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The Dim Sum of All Things
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The Dim Sum of All Things

3.3 of 5 stars 3.30  ·  rating details  ·  808 ratings  ·  103 reviews

Have you ever wondered:




Why Asians love "Hello Kitty"?

What the tattooed Chinese characters really say?

How to achieve feng shui for optimum make-out sessions?

Where Asian cuties meet the white guys who love them?

Then you'll laugh, you'll cry, you'll realize this book is better than a Broadway production of Cats when you read scenes that include:




twenty-something Lindsey Owyang
...more
ebook, 352 pages
Published October 13th 2009 by HarperCollins e-books (first published 2004)
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Community Reviews

(showing 1-30 of 1,254)
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Melissa
1.5 stars. Never judge a book by its cover. *sigh* It was the cover and the little blurb on the back that had me buying this at a library book sale a while back. I should also stop with the habit of needing to finish books that I start! The book had potential, but the overly-flowery prose and the quick-to-judge, insecure, superficial main character was just too much. She goes around labeling any white guy she meets who seems slightly interested in Asian culture as a "Hoarder..." (and yet she onl ...more
Sherese
Disappointing fiction about young Chinese woman's struggle to intergerate her Chinese racial/ethnic identity with her typical Middle Class American upbringing in San Francisco. Four words - " Hoarder of All Things Asian", the author loves this phrase to describe white men who seek and only date Asian women because they want the "stereotypical" Asian female. What's disturbing is not this concept, because I believe there is some merit to this, but the fact the lead female character Lindsey could b ...more
Jocelyn
Absolutely hilarious. I finally feel like I am reading about someone I can relate to. This fictionalized ABC (American Born Chinese) and her (mis)adventures in dating, work, family and life in general ring far-too-true for comfort at times.

I cringed at my OWN memories while reading the equally cringe-worthy (though much more amusing as it wasn't happening to me) experiences she had while finding the right guy (what does she call those yellow-fever types again?) among other job and family related
...more
Sara
At first I was thinking of saying that this book is Asian Chick-Lit, but it is so much better than that. It is the humorous tale of an American Chinese woman in her early 20's, still trying to find herself. She lives with her grandmother in San Francisco and she has a crush on a white guy at work and she's not sure how that will be received by her family. She is a woman in two worlds, trying to come to grips and embrace her Chinese heritage and also realizing she is totally American. It was inte ...more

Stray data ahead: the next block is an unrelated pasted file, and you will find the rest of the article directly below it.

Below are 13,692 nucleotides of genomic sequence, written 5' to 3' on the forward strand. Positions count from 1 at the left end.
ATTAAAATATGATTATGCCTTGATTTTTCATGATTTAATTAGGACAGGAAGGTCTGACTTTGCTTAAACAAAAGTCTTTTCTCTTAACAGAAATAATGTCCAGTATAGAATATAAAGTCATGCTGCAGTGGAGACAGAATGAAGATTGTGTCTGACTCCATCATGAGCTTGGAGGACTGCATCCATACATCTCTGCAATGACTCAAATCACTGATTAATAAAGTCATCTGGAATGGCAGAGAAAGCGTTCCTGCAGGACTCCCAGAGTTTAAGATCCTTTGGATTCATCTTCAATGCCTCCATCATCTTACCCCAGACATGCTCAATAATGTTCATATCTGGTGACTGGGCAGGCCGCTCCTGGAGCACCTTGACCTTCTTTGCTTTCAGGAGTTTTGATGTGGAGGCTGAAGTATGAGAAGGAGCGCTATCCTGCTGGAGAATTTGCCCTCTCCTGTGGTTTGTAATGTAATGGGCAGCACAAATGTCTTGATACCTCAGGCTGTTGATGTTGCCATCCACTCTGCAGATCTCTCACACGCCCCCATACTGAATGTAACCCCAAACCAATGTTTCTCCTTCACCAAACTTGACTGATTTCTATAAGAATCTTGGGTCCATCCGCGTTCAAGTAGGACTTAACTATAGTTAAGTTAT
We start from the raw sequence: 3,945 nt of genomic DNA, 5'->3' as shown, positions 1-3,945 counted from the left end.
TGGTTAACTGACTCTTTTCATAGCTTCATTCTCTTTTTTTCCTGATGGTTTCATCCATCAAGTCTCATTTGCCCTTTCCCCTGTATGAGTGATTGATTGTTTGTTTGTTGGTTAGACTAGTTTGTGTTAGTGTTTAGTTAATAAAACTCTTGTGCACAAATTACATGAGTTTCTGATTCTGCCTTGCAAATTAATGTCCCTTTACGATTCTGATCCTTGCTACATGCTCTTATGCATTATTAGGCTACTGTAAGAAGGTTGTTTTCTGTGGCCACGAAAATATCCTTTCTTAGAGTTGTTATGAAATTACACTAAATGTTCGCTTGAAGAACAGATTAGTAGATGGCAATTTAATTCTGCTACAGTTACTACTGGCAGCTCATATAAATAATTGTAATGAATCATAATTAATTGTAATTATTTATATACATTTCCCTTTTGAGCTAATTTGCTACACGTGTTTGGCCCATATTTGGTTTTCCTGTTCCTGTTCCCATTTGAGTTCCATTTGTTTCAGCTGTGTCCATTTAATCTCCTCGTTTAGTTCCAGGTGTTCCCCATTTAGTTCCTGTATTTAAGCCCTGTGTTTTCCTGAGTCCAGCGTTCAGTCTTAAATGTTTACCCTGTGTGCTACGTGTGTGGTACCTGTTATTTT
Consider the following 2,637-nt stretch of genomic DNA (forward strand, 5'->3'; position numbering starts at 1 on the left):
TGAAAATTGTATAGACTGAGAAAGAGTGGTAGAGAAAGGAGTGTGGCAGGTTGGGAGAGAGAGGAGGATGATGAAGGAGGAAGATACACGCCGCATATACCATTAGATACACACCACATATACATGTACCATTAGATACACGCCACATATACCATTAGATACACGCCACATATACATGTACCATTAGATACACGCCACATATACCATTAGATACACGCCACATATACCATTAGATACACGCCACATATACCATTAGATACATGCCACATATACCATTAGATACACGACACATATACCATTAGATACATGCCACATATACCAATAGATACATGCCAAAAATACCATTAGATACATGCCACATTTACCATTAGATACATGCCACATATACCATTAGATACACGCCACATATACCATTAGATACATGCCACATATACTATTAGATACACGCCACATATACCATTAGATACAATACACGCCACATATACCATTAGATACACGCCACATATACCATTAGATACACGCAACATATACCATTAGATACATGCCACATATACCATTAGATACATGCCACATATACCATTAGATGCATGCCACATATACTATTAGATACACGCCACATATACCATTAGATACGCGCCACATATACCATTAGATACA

David Schwan
Not a particularity deep book but fun to read. Set in San Francisco it covers a lot of the culture of the city. A fair amount of the novel is set in Chinatown, and we are presented with a good view of working (non tourist) Chinatown--at least 2-3 times a year I go shopping on Grant street. The novel starts well but the last 100 pages seem rushed, as if a page limit was looming or a deadline for publication was looming. The comedy found earlier in the book was not sustained. The hippie ABC Aunt w ...more
Bliss
This book is hilariously enjoyable and an insightful journey into the main character's Asian-American struggle with BEING.

I'm not familiar enough with Asian/Asian-American culture to know how true some of the situations are. But it all rings so true that I feel like I'm right there with Lindsey Owyang as she bobs and weaves through life.

What I'm learning from this book is that Asian-Americans and African-Americans seem to have a lot in common...

As soon as I'm done with this one, I'm looking for
...more
pinkgal
There are plenty of Asian-American-struggling-to-reconcile-two-cultures books out there. This wasn't bad, but it wasn't all that great either. One memorable part, however, is the kitty-chan toaster and the drinking of ovaltine. =) Read to find out what I mean. If you're looking for a book about that particular struggle (and oh, I've read plenty of them) Gish Jen's Typical American is a good choice. Another one I'm quite fond of is, unsurprisingly, Amy Tan's The Joy-Luck Club.
Nikki
Keltner's wry observations kill me. I'm not sure if it's an Asian-American thing, but I see a lot of myself in her words. Her detailing of life as a product of two cultures is simultaneously extremely specific and completely universal and makes for a really enjoyable summer read!